Nicholas Turner

Professor of Chemical Biology, Director of CoEBio3

Nicholas Turner

Training and working with people who you know are going to be the stars of the future in their respective fields is very enjoyable.


How would you summarise your research to undergraduates?

We take enzymes from nature and improve them so that they can be used as biocatalysts for chemical synthesis. By employing techniques such as directed evolution and protein engineering we are able to change properties such as the activity, stereoselectivity and stability of enzymes.

Synthetic biology is a powerful new approach for constructing designer enzymes and whole cells for the production of a broad range of chemicals including pharmaceuticals, agrochemicals, personal health-care products and biofuels.

What do you think makes the School distinctive?

The School provides excellent teaching and research opportunities across a very broad range of topics within Chemistry. The quality of staff, equipment and infrastructure provide excellent training for students.

What do you enjoy most about teaching?

One to one interactions with students and the opportunity to open their eyes to the wonder of chemistry and its possible applications.

How do you make your teaching up-to-date, innovative and inspirational?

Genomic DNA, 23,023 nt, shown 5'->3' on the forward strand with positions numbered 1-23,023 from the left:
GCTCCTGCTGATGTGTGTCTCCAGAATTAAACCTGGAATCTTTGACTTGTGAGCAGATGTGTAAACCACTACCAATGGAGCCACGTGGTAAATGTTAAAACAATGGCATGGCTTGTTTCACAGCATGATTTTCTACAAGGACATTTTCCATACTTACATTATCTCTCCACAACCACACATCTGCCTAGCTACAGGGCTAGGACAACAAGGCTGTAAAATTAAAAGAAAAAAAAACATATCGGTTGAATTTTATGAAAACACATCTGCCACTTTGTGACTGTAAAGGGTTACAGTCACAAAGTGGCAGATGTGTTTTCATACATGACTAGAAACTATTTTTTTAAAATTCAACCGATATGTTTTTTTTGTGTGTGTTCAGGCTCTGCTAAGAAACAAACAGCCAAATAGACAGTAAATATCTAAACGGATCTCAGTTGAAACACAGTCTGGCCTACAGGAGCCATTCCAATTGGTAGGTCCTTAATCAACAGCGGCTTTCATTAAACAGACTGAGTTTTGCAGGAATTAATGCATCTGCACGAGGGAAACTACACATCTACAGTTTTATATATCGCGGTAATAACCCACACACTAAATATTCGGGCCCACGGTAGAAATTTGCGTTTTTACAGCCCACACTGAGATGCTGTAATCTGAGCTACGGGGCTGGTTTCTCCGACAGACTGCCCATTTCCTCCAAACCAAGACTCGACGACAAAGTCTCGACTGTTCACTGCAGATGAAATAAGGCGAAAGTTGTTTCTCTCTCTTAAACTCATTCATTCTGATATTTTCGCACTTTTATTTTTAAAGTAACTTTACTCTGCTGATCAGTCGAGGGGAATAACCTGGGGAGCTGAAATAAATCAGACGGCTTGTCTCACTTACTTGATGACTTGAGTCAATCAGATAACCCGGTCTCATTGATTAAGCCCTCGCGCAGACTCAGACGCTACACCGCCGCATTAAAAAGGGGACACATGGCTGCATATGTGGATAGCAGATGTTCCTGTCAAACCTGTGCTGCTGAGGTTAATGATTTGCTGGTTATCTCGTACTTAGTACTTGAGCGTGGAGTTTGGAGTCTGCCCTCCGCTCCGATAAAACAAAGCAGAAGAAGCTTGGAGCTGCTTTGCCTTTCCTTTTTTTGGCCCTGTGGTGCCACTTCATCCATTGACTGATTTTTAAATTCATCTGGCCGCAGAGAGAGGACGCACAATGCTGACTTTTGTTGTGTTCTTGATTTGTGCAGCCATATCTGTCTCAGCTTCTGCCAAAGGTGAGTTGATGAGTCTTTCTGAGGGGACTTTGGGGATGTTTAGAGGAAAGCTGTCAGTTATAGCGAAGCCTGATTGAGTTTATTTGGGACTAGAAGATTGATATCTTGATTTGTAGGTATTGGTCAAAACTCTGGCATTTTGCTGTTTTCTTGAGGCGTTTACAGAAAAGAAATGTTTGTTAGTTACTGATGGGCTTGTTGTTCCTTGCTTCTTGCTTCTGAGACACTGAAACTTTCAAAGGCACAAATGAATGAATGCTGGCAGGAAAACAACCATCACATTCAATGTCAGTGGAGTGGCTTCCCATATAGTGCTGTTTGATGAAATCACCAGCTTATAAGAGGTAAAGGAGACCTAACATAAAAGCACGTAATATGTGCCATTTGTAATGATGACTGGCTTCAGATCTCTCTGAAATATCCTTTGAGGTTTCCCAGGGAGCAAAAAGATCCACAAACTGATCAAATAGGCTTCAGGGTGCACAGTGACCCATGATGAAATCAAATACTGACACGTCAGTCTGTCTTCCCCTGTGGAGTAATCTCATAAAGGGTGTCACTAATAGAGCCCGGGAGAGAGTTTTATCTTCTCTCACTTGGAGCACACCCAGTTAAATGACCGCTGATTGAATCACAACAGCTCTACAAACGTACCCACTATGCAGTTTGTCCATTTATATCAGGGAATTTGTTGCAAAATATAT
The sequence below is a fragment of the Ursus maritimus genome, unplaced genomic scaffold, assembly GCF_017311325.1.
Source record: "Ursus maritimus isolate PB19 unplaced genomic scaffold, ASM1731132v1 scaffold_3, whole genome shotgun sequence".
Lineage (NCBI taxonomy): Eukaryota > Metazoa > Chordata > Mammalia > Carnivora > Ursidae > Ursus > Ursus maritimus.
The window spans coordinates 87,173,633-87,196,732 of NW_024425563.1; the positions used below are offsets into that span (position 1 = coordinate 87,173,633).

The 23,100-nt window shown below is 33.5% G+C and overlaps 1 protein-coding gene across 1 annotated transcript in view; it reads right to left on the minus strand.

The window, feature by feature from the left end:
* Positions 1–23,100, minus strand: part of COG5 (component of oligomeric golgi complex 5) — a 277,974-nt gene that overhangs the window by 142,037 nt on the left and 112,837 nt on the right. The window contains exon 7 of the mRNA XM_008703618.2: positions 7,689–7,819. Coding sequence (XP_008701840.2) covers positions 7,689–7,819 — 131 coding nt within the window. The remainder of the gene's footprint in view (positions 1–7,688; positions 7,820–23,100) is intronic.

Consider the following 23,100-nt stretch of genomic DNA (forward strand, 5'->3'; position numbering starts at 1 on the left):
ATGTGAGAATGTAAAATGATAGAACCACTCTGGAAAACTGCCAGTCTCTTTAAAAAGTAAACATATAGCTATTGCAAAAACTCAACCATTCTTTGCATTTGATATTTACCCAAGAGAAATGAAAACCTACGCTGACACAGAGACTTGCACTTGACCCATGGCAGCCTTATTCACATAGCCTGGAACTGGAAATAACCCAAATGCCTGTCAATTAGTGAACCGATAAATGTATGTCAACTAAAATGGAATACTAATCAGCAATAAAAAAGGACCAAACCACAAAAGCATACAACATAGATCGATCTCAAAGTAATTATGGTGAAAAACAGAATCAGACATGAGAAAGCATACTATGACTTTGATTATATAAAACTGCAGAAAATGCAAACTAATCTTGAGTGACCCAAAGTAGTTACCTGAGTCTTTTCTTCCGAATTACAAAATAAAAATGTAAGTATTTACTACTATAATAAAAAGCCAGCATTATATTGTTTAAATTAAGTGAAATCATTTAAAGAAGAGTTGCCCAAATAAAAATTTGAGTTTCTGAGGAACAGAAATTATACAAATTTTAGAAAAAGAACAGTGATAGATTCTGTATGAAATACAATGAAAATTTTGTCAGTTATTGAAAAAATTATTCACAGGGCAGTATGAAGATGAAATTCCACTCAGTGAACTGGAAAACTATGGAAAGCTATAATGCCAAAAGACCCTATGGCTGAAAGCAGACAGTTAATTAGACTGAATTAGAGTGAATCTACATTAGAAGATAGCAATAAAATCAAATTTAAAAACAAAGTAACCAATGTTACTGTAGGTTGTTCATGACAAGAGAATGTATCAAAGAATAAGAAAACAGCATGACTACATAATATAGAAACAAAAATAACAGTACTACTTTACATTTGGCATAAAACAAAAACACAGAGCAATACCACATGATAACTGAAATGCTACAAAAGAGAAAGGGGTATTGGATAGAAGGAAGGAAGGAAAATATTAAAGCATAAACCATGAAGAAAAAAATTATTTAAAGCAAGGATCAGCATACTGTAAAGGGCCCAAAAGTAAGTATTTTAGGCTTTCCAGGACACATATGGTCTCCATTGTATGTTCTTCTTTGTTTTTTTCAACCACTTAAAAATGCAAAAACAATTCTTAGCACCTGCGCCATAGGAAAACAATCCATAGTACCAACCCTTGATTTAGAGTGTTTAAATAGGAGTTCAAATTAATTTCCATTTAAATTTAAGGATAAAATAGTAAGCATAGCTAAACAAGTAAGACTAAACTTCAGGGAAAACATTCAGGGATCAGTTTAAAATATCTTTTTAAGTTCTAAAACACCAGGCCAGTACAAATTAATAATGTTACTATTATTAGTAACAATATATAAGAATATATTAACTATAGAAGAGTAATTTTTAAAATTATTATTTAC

By incorporating the latest developments in the field so that students get a real sense that the subject is dynamic and having a big impact on the day-to-day lives of everyone.

What do you enjoy most about research?

Training and working with people who you know are going to be the stars of the future in their respective fields.

What have been the highlights of your career?

Publishing papers and patents that have led to real applications including spin-out companies and also new technology that is currently being exploited to manufacture important drugs (e.g. telaprevir) more cheaply for patients in undeveloped countries.

How long have you been at the School?

I joined the School in 2004 and currently work in the Manchester Institute of Biotechnology (MIB). The MIB is highly interdisciplinary which is perfect for our research.

When a student completes their course, what for you are the measures of success?

That they feel motivated and enthused to continue to study and practice the subject wherever they choose to work.

How do you think students remember you?

Passionate about research and teaching with an interest in individuals whatever their background and future ambitions.

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